A sales centre for handicraft producers
Wanduruppa Road, Ambalantota
Sri Lanka is renowned for its exquisite traditional crafts and arts. These products are a result of age - old techniques passed on from generation to generation with high degree of distinct identity and indigenous raw materials processed in environmentally friendly fashion.
Although a cottage based micro enterprise, handicraft industry has immense potential to capture export and local niche markets. Handicraft industry also provides indirect and direct employment to many, among which majorities are women.
Yet, handicraft industry in Sri Lanka is faced with a number of setbacks. Insufficient capital cost to invest in raw material, scarcity of raw material, problems in production, lack of guidance in product design, absence of direct marketing outlets and inability to access sales outlets in urban centers are major issues faced by handicraft producers in Sri Lanka.
In this context can the handicraft industry be revived as a foreign currency spinning venture?
Women in Wanduruppa a small village, in Ambalantota DS Division of Hambantota district were involved in handicraft production. Using Palmyrah leaves they produced bags, hats, flower vases and toys. Although, raw material could be found in the village at times they had to travel to Weerawila or pay large amounts of money to get raw material from far off places such as even Batticaloe. But for the handicraft producers in Wanduruppa many issues such as inability to link up with markets, inability to access new technologies, inadequate capacity to access urban and export markets remained unaddressed.
Things took a different turn when the National Craft Council came into the village and facilitated establishing the "Visithuru Kalashilpa Sanvardana Samitiya" the handicraft producer's society. Although the members at the inception stage were 8 to ten this society now has a membership of 30. The National Craft Council has provided an opportunity for the group of handicraft producers to undergo training on using Pandanus and Banana leaves. Handicraft producers also got an opportunity to show case and market their products at the National Crafts Council exhibitions and Sales out lets. Handicraft producers from Wandurppa now do not have to go on search of good raw material as the society has started purchasing standard raw material on whole sale quantities and distributes among the society members.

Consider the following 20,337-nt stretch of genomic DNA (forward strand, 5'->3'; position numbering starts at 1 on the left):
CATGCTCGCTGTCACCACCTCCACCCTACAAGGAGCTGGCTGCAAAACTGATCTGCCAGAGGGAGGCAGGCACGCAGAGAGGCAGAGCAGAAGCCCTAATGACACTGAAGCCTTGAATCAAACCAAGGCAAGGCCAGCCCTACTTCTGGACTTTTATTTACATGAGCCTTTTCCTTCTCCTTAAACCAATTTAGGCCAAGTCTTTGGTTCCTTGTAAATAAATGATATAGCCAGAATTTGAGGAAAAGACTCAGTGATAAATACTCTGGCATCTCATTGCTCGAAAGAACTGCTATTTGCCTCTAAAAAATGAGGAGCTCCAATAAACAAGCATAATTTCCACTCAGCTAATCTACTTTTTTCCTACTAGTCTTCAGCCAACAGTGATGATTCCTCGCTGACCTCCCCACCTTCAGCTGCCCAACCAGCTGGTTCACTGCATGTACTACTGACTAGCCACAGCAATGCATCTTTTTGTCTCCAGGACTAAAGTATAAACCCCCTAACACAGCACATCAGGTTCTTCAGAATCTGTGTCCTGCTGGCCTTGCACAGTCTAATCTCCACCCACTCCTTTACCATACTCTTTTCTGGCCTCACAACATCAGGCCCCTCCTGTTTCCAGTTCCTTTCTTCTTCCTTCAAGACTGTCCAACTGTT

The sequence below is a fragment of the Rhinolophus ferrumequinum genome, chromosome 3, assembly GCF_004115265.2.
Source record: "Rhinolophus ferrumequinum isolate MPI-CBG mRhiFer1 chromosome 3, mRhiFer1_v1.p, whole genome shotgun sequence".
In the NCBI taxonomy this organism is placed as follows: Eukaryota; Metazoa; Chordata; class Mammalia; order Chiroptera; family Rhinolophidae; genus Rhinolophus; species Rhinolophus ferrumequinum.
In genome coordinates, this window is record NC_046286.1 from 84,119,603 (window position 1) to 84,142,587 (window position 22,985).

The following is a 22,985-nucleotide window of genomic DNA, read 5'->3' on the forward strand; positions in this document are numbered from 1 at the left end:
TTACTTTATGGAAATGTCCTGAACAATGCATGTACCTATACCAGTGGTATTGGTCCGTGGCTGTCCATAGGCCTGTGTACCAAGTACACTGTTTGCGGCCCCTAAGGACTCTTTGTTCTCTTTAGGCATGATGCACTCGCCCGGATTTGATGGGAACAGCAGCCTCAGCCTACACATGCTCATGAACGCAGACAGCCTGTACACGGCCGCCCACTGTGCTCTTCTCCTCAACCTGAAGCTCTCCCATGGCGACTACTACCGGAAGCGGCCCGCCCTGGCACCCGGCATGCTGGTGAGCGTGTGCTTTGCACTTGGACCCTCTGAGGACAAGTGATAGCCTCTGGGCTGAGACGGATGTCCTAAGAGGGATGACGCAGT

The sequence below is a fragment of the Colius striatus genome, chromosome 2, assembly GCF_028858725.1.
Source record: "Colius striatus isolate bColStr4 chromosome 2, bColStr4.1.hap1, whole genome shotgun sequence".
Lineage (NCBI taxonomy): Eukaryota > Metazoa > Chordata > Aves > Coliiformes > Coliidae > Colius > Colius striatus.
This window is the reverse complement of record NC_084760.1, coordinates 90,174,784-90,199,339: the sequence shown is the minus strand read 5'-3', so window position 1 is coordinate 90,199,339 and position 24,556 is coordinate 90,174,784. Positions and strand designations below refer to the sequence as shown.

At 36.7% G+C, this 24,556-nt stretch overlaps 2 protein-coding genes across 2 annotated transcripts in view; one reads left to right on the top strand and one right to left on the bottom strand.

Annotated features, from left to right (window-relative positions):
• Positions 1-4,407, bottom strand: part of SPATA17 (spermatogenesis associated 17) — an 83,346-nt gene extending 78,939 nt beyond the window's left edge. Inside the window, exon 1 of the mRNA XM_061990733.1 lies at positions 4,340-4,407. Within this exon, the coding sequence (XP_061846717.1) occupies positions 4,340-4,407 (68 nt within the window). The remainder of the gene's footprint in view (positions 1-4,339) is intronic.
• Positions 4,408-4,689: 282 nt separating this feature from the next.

In 2006, Practical Action and Sarvodaya came in to the village to start work on a project to implement a Livelihood Development Project to improve living conditions of the people in Wanduruppa and Ambalantota South area. One of the successful programmes implemented by this project was a technical training on Producing Handicraft Items using Water Hyacinth. It was an advantage that the raw material (Water Hyacinth) could be found in the village. An 8 day training programme was carried out for 30- participants with the help of an experienced trainer from the National Crafts Council. Subsequently, at one of the handicraft exhibitions held in Galle district a product developed using water hyacinth by one of the participants of this training programme won the second place. The improved production quality of the handicrafts of the "Visithuru Kalashilpa Sanvardana Samitiya" has been able to attract marketing opportunities from the Sri Lanka National Design Centre and the Tourist Board.
On the 25th of April 2008 "Visithuru Kalashilpa Sanvardana Samitiya" is moving into their handicraft sales centre at Wanduruppa Road in Ambalantota. This will hopefully help the handicraft producer group to link up with more market opportunities. If you are visiting Hambantota area do not forget to drop in at the handicraft sales centre in Ambalantota and buy gift items for your friends and loved ones and help secure a livelihood of skilled artisans in Sri Lanka.